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Lyle and Lori- A Journey in Eldercare

By Lori
Posted on

I wish I had the conversation with my parent.

I actually did write a very big story on the entire process. It was my way to have some closure and documentation for my son. Time has passed and now I see things differently than I did immediately after my parents’ deaths. As an only child, I quit my job and flew back and forth across the country to move both parents into assisted living. My mother refused to make a decision and didn’t want to leave her house, but also wouldn’t accept help to keep her in it. My dad was already in rehab in a nursing home, straight from the hospital. He never came home again. I tried to have the talk to honor their   wishes, but my mother wanted none of it. My dad was mentally beyond it once he was in the nursing home. He did say that he didn’t want to move to where I lived. That would have made my life easier. I regret that I did not take care of my parents in my own home. It would have been closure for me. It hurt that they continually refused to live with my husband and I.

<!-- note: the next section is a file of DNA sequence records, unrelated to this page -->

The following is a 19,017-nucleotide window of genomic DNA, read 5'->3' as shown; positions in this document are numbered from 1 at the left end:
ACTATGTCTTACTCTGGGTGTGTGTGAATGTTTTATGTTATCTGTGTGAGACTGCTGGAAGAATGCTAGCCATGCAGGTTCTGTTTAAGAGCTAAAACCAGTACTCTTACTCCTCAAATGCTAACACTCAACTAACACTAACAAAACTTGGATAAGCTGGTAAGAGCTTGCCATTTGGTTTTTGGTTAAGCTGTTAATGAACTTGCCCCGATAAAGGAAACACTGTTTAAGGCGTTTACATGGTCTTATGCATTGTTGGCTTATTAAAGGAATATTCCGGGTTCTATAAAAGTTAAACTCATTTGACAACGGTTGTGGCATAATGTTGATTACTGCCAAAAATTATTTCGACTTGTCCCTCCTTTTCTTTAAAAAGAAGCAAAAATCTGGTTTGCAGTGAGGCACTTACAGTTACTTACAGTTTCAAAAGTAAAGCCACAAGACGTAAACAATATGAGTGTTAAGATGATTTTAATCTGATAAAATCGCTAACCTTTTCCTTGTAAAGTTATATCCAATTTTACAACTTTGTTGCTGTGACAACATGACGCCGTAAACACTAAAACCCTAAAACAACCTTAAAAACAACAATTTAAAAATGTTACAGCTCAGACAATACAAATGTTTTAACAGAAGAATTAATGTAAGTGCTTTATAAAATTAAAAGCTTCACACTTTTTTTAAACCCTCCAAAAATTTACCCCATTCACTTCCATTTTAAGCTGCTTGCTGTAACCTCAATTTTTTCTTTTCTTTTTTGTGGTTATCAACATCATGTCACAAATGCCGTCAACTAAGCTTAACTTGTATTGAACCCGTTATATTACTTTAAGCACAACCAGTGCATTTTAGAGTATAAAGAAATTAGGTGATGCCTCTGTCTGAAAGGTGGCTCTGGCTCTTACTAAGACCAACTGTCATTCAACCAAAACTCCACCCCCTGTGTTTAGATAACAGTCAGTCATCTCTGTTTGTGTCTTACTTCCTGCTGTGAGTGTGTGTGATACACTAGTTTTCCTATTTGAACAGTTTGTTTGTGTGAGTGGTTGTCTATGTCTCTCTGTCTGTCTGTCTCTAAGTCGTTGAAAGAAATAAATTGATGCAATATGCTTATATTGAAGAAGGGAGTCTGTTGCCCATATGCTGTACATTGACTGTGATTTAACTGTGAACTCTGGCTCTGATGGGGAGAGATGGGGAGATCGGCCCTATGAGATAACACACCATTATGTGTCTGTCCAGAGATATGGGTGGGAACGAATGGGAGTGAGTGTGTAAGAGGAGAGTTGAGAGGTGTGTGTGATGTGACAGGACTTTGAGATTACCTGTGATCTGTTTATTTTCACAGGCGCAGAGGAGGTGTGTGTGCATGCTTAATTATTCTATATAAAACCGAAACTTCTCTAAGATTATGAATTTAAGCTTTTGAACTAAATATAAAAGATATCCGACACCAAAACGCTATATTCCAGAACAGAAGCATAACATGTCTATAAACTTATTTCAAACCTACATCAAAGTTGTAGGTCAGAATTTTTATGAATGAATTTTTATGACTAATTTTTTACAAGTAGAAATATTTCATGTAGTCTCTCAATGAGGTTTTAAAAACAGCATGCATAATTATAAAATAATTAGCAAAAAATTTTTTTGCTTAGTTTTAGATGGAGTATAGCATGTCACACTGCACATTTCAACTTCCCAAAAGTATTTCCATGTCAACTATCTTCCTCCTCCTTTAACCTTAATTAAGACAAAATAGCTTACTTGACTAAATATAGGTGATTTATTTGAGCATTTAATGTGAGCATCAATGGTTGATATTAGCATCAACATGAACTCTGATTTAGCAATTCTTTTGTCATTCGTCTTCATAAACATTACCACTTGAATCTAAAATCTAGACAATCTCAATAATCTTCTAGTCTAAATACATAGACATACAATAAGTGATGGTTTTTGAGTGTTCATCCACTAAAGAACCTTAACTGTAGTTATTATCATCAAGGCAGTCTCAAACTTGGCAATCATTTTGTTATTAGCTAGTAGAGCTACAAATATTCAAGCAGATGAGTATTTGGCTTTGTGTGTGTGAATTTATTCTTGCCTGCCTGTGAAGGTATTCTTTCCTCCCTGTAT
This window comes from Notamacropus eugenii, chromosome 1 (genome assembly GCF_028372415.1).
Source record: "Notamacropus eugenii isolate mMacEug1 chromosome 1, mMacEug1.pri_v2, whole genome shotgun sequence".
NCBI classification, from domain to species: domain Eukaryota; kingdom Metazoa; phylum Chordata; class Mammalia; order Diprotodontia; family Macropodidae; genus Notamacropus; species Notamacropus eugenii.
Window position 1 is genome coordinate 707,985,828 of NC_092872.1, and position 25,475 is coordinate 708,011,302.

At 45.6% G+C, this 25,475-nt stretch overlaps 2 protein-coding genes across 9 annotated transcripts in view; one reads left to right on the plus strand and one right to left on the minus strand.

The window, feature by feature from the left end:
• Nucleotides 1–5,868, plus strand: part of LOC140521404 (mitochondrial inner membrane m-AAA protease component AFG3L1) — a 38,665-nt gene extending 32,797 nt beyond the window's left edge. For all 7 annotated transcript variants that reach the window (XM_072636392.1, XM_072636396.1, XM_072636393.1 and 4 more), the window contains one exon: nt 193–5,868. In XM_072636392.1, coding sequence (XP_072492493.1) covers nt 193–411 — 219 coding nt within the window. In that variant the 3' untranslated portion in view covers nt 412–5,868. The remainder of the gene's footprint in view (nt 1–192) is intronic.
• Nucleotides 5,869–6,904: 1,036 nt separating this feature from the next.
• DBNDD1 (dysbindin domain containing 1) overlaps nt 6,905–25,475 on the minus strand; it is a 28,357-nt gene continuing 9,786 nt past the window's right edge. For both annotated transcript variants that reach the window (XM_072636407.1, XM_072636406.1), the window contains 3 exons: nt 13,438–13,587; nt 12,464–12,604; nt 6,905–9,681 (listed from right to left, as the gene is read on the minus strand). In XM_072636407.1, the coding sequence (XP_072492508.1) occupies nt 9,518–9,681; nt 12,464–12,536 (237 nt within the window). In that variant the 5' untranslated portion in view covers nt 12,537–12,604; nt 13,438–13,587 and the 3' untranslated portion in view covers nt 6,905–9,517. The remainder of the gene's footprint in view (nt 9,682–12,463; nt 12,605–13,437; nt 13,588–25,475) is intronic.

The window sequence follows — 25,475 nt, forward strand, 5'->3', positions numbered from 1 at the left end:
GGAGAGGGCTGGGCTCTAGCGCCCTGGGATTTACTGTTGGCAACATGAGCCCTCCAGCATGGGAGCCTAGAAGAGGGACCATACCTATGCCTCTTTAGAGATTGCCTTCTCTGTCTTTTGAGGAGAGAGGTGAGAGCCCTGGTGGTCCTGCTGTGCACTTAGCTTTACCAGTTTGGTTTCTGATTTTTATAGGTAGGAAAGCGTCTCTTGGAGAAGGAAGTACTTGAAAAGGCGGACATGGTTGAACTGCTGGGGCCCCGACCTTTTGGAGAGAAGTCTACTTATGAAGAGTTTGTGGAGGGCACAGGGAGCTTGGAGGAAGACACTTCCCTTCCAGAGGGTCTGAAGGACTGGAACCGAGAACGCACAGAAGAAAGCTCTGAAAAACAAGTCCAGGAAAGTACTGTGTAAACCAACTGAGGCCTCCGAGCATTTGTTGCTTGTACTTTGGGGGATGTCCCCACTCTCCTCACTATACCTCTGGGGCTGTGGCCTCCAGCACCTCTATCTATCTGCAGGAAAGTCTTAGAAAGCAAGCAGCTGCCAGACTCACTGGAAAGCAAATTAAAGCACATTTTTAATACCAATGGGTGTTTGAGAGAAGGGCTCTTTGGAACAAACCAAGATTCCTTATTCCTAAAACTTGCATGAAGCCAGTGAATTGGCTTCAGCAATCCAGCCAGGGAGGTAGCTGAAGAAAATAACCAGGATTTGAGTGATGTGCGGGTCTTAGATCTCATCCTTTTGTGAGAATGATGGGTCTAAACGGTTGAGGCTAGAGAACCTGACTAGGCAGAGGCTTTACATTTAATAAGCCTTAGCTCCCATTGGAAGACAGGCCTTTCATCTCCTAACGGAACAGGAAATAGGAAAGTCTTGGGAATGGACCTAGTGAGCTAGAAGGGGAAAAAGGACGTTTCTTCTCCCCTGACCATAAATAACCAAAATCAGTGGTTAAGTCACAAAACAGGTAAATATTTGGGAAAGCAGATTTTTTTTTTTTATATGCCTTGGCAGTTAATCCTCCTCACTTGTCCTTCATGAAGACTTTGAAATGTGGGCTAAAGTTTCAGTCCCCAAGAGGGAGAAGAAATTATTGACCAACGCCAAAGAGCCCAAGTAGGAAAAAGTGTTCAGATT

It was an exhausting and expensive time juggling my life at both ends of the country. Frankly, I have been depressed ever since their deaths. I would like a “do over” with a better outcome. I wish I had known more about their early lives, their family histories. I am left with boxes of photos that I have no corresponding story to go with. From my experience, I would encourage families to have the talk. I think the caregiver benefits the most from having all the questions answered ahead of time; instead of flying by the seat of her pants during an emotionally charged event. Our son says we will do better and be more honest with each other than my parents were with me. Each generation seems to be more open to discussion. Perhaps from their experience with their own parents.

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